Tag Archives: human rights

In Brief: Dred Scott

In 1857, the U.S. Supreme Court ruled in Dred Scott v. Sanford, by a margin of 7 to 2, that Black people, whether free or enslaved, were “beings of an inferior order and altogether unfit to associate with the white race, either in social or political relations.” Indeed, Chief Justice Roger B. Taney famously insisted that Blacks are “so far inferior that they had no rights which the white man was bound to respect.”

While most now regard the Dred Scott Decision as an embarrassing taint on the Court’s jurisprudence, it remains a frightening reminder of the depth of hatred and irrationality that once ruled the day. But Dred Scott and the legacy of slavery in this country, as well as the tremendous strides we have taken over the last 150 years, also point to what I believe to be a larger truth: it is much harder to hate and oppress a people when you recognize their humanity… And not only does this recognition make hate more difficult to sustain, it also makes the denial of fairness, justice and common human decency that much harder to justify.

(via the ACLU’s Blog of Rights)

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Lock ’em up and throw away their rights

Yet more plans are being suggested by the British government which will actively widen the gap between the privileged and the unfortunate.

These latest proposals suggest stripping those in prison of even more of whatever rights and human decency remain to them. Convicted criminals may be banned from “claiming compensation for injuries sustained in attacks, in prison or after release”, as well as being denied the right to vote while serving time.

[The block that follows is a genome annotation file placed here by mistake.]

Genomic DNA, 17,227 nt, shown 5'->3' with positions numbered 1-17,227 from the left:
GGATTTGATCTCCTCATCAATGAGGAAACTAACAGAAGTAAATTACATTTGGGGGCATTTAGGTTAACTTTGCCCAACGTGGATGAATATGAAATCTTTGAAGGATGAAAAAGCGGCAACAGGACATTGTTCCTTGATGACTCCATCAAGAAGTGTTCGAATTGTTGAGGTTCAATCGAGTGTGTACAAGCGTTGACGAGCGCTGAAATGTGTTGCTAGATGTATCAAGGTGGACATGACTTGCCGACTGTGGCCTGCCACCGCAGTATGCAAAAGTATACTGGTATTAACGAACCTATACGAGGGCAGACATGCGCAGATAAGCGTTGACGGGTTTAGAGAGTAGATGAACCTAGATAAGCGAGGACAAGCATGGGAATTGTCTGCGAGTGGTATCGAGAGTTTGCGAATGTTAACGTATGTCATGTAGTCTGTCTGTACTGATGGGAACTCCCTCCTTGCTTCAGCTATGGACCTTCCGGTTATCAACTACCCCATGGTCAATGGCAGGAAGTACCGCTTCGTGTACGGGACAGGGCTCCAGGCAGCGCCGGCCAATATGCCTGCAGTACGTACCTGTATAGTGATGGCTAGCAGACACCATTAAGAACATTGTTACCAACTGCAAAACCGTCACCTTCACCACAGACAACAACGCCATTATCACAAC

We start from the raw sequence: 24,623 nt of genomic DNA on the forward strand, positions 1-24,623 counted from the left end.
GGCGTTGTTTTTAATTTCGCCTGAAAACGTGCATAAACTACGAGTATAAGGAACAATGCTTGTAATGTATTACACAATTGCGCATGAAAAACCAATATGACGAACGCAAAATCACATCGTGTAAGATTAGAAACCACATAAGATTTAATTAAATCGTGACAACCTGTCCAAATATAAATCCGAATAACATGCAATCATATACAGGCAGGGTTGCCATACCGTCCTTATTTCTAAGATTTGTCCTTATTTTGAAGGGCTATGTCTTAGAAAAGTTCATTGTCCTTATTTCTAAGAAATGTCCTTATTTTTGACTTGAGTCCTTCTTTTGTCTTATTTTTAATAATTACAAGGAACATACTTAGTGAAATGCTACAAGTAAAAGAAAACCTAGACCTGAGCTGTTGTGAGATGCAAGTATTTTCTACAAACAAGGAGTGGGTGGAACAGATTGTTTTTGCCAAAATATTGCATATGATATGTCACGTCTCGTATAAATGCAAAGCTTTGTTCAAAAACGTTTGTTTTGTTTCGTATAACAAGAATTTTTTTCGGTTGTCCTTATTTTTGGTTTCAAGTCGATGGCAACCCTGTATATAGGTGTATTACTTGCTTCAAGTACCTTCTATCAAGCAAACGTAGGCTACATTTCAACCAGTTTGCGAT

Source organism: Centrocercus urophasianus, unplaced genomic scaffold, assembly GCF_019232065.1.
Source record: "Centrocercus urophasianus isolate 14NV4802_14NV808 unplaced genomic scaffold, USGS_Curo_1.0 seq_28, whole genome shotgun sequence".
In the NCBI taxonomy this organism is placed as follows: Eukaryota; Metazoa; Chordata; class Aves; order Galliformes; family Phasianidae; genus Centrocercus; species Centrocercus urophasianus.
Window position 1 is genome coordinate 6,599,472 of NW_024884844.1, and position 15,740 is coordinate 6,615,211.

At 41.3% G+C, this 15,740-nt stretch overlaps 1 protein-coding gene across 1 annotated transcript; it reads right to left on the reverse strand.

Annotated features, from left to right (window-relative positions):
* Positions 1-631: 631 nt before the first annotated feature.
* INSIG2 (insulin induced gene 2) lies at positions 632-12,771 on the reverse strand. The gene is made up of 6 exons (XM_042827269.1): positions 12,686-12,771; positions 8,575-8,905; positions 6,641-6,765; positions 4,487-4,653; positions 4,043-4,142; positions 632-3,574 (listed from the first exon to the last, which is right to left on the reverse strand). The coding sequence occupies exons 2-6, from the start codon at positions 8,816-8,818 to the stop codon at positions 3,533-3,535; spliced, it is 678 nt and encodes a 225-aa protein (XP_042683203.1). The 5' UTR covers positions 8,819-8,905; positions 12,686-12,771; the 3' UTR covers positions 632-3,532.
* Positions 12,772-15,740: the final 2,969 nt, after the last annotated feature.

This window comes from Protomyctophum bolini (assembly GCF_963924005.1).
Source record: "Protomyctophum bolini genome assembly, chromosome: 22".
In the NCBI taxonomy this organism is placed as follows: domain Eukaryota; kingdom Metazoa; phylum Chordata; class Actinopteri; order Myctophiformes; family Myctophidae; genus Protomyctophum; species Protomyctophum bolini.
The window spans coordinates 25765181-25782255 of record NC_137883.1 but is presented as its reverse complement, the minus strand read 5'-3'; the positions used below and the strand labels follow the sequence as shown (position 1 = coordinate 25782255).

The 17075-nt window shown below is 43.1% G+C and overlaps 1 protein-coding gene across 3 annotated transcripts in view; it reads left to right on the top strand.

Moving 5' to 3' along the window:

As The Justice Gap points out, the language used by politicians around these issues often serves to place “criminals” in some external category, as being separate from the rest of us and wholly defined by the fact of their having been convicted of some crime. The fact that these are still people we’re talking about is easily forgotten, making the idea of denying them compensation if they’re physically assaulted easier to swallow.

This othering and dehumanisation is even worn as a badge of pride by the people who run the country. The Prime Minister was quoted last year as saying:

It makes me physically ill even to contemplate having to give the vote to anyone who is in prison.

Now, that’s a very unusual thing to have your stomach literally turned by. It seems far more likely that David Cameron is merely strongly against the idea, and used this common idiom to emphasise his point. But the fact that he was so keen to exaggerate his feelings makes it clear that he expects to be praised and admired for taking such a strong, no-nonsense attitude. He finds it a courageous and powerful aspect of his character, to be so sickened by this entire demographic of the citizens whose interests he’s supposed to be serving.

Rights are called rights for a reason. They’re things we’re all supposed to be entitled to, not things we are only granted by the magnanimity of the state.

Clearly there are some individual instances in which restraining some of those rights is currently the best we can make of a bad situation – I’m not arguing that every violent offender should be allowed the unmitigated right to walk the streets.

But to sweepingly deny basic individual liberties to an entire swathe of the population, generalising about every one of them, regardless of personal circumstances, and marginalising this out-group even further for the good of the “society” you’re trying to pretend they’re not a part of? That’s some fine othering, right there.

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